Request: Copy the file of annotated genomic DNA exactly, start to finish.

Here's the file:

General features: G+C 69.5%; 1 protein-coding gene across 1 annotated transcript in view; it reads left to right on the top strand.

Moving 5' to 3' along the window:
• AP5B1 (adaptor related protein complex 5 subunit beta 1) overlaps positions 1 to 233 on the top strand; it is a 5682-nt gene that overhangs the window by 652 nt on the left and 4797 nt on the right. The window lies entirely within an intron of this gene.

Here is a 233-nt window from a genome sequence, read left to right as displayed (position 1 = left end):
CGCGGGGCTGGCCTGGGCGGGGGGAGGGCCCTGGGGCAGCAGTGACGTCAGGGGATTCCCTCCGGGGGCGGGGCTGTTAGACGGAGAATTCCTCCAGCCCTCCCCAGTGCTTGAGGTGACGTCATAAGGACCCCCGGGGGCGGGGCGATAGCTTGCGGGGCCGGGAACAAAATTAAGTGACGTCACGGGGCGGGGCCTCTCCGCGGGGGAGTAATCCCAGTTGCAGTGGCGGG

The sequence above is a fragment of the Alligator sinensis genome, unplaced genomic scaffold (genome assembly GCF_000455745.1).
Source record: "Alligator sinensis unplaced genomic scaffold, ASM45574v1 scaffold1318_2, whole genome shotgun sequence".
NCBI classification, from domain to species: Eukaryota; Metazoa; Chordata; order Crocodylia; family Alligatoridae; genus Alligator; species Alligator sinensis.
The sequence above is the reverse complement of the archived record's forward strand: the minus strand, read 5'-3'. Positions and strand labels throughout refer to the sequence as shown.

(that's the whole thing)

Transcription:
General features: G+C 69.5%; 1 protein-coding gene across 1 annotated transcript in view; it reads left to right on the top strand.

Moving 5' to 3' along the window:
• AP5B1 (adaptor related protein complex 5 subunit beta 1) overlaps positions 1 to 233 on the top strand; it is a 5682-nt gene that overhangs the window by 652 nt on the left and 4797 nt on the right. The window lies entirely within an intron of this gene.

Here is a 233-nt window from a genome sequence, read left to right as displayed (position 1 = left end):
CGCGGGGCTGGCCTGGGCGGGGGGAGGGCCCTGGGGCAGCAGTGACGTCAGGGGATTCCCTCCGGGGGCGGGGCTGTTAGACGGAGAATTCCTCCAGCCCTCCCCAGTGCTTGAGGTGACGTCATAAGGACCCCCGGGGGCGGGGCGATAGCTTGCGGGGCCGGGAACAAAATTAAGTGACGTCACGGGGCGGGGCCTCTCCGCGGGGGAGTAATCCCAGTTGCAGTGGCGGG

The sequence above is a fragment of the Alligator sinensis genome, unplaced genomic scaffold (genome assembly GCF_000455745.1).
Source record: "Alligator sinensis unplaced genomic scaffold, ASM45574v1 scaffold1318_2, whole genome shotgun sequence".
NCBI classification, from domain to species: Eukaryota; Metazoa; Chordata; order Crocodylia; family Alligatoridae; genus Alligator; species Alligator sinensis.
The sequence above is the reverse complement of the archived record's forward strand: the minus strand, read 5'-3'. Positions and strand labels throughout refer to the sequence as shown.